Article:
Narrative skills

Narrative is the ability to tell a story or series of events with precision and clarity. Pupils with speech, language and communication needs (SLCN) often struggle with oral or written narrative. Pupils use narrative skills in many different situations in school:

  • Talking about what happened at school
  • Talking about what happened at the weekend
  • Telling a teacher about a playground incident
  • Retelling a story eg the plot from a book, film or TV programme
  • Understanding and using question words ‘Who? Where? What? When?’
  • Using the language associated with time, such as: ‘first, next, and last?
  • Joining in a conversation in the playground with friends
  • Discussing a topic in the classroom
  • Talking about what happened in a science experiment
  • Understanding and telling jokes
  • Making plans or predictions about future events
  • Being able to apply narrative skills to written work

How Specialist Teachers (SLCN) support schools to develop their pupils’ narrative skills:

  • Help schools to assess and identify pupils with poor narrative skills through informal assessment and by providing information about formal published assessments.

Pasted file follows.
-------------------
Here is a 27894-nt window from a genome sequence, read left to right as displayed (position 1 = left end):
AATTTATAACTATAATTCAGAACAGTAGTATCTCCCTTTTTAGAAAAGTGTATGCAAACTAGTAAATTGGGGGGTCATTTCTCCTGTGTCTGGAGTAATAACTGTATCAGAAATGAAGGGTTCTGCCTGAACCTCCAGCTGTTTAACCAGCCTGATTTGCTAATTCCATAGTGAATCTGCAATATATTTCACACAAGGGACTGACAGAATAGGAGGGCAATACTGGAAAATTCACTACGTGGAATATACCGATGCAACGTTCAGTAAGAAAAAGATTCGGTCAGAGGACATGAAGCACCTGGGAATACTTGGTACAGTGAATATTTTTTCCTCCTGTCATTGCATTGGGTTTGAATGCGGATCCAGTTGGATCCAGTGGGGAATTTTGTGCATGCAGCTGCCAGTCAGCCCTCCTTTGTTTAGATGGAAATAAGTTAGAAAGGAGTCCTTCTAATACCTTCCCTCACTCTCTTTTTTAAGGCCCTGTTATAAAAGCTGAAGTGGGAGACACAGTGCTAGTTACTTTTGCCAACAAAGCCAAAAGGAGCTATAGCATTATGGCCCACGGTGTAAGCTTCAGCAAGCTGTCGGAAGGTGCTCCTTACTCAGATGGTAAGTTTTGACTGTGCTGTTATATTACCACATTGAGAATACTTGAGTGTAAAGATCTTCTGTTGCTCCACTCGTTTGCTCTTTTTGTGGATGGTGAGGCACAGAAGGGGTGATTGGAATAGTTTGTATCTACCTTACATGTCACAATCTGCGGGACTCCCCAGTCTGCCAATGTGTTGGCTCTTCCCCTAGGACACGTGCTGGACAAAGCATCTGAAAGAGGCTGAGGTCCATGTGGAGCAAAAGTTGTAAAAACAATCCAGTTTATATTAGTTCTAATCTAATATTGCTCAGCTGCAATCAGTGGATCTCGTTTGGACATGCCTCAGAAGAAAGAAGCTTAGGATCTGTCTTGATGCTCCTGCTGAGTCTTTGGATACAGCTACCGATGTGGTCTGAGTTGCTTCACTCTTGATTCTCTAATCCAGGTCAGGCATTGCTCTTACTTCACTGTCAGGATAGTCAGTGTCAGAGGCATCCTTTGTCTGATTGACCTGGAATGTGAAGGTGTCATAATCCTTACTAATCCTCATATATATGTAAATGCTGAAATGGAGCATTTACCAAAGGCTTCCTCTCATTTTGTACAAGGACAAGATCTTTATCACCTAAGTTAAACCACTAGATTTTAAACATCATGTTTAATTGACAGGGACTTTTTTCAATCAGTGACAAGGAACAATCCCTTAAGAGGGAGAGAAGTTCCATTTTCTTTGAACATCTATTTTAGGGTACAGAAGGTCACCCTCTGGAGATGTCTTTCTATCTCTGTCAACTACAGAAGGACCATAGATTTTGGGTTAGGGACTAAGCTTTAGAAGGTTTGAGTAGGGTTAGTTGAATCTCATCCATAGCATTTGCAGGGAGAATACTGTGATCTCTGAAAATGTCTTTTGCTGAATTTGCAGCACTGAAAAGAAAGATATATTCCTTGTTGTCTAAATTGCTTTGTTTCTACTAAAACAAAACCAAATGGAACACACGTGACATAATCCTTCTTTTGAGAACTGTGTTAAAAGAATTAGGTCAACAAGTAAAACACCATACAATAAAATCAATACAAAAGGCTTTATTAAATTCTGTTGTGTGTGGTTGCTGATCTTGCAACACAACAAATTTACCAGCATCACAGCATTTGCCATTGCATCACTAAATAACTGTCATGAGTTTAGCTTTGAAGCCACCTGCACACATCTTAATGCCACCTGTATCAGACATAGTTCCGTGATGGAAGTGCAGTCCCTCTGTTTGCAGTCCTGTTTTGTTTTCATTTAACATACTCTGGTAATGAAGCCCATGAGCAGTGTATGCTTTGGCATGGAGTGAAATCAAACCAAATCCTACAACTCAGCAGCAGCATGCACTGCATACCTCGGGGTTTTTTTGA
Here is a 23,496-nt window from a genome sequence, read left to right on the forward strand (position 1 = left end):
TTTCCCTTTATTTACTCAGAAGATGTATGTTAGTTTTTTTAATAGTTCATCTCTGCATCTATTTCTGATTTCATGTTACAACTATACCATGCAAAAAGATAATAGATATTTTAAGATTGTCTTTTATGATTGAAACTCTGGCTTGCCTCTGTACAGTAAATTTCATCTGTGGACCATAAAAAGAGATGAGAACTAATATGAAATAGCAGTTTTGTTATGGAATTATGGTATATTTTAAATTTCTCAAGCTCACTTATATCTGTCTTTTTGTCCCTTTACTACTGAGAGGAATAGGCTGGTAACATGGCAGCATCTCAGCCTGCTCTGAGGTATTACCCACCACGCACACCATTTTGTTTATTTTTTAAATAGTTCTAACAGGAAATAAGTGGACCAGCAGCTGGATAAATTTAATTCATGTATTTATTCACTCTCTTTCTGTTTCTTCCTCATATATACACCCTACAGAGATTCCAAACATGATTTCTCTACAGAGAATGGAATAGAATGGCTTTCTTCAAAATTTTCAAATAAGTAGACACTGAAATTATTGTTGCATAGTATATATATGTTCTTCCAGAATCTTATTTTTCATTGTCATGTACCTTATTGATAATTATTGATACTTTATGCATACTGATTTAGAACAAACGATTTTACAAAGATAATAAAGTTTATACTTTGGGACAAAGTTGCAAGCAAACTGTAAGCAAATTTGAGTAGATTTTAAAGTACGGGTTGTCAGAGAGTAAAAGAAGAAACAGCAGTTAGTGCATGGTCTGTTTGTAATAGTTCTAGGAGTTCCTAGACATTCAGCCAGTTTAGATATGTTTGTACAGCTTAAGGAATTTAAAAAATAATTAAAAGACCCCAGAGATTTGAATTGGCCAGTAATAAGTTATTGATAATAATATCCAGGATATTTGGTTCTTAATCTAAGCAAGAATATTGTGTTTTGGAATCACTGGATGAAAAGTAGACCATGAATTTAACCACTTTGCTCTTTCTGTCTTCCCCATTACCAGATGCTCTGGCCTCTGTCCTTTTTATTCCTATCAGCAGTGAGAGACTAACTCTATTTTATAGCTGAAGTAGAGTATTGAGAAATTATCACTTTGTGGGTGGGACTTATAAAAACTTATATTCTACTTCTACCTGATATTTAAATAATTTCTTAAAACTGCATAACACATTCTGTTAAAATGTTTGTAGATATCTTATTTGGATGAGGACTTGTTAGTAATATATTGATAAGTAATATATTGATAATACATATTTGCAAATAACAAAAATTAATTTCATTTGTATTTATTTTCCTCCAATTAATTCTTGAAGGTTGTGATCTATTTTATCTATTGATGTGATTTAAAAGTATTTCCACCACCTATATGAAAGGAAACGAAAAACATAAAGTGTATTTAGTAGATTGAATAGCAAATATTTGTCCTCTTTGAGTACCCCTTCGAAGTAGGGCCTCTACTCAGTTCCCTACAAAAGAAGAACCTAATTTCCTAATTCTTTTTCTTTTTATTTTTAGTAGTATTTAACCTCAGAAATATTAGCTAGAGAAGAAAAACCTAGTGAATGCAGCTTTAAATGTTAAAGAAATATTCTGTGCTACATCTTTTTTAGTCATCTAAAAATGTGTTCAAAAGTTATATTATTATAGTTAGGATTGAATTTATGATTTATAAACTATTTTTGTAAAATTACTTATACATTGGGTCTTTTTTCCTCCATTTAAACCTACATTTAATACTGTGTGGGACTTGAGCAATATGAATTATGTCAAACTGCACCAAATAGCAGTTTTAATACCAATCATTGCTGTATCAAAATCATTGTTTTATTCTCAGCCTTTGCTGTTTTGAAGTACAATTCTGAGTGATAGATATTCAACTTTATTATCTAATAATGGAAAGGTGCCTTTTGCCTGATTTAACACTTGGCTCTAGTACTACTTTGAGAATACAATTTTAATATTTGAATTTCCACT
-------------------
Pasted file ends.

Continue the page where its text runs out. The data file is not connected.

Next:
• Support school staff to understand that in order to access the curriculum and to engage in their learning, pupils will need good oral narrative skills. Unless children can produce an oral narrative they will not be able to produce a written narrative.
  • Explain to staff about the progression and the development of narrative skills and how we can differentiate the curriculum in order to support pupils with poor narrative skills.
  • Provide information about resources that will support narrative development such as: first and then boards; visual timetables; sequencing cards; resources which teach time concepts such as ‘before/after, first/next/last’; the ‘Black Sheep Press’ narrative skills resources and Victoria Joffee’s ‘Narrative Intervention Programme’.
  • Direct modelling and demonstration of narrative skills resources with pupils, Learning Support Assistants and class teachers .

  • Demonstrate the use of colour coded visual cue cards such as ‘Who? Where? When? What?’ and how these can be used to differentiate a writing task, structure a recount or a retelling of a story, modify a writing frame and use as a prompt to ask structured comprehension questions about a text.
  • Provide information about visuals that can be used in the playground in order for pupils to explain a playground problem/incident using a structured narrative framework. Play-leaders and Midday supervisors can be trained to resolve conflict using the narrative approach in order to reduce the frustration for pupils with SLCN when they can’t explain what is wrong
  • Provide a training workshop about Narrative Development in the school setting, focussing on: Why narrative skills are important’ The progression of narrative skills; Assessment and resources/interventions to support narrative development.


  • Liaise and provide ideas for a school that wishes to have a workshop for parents focussing on simple strategies to help their children’s narrative development at home.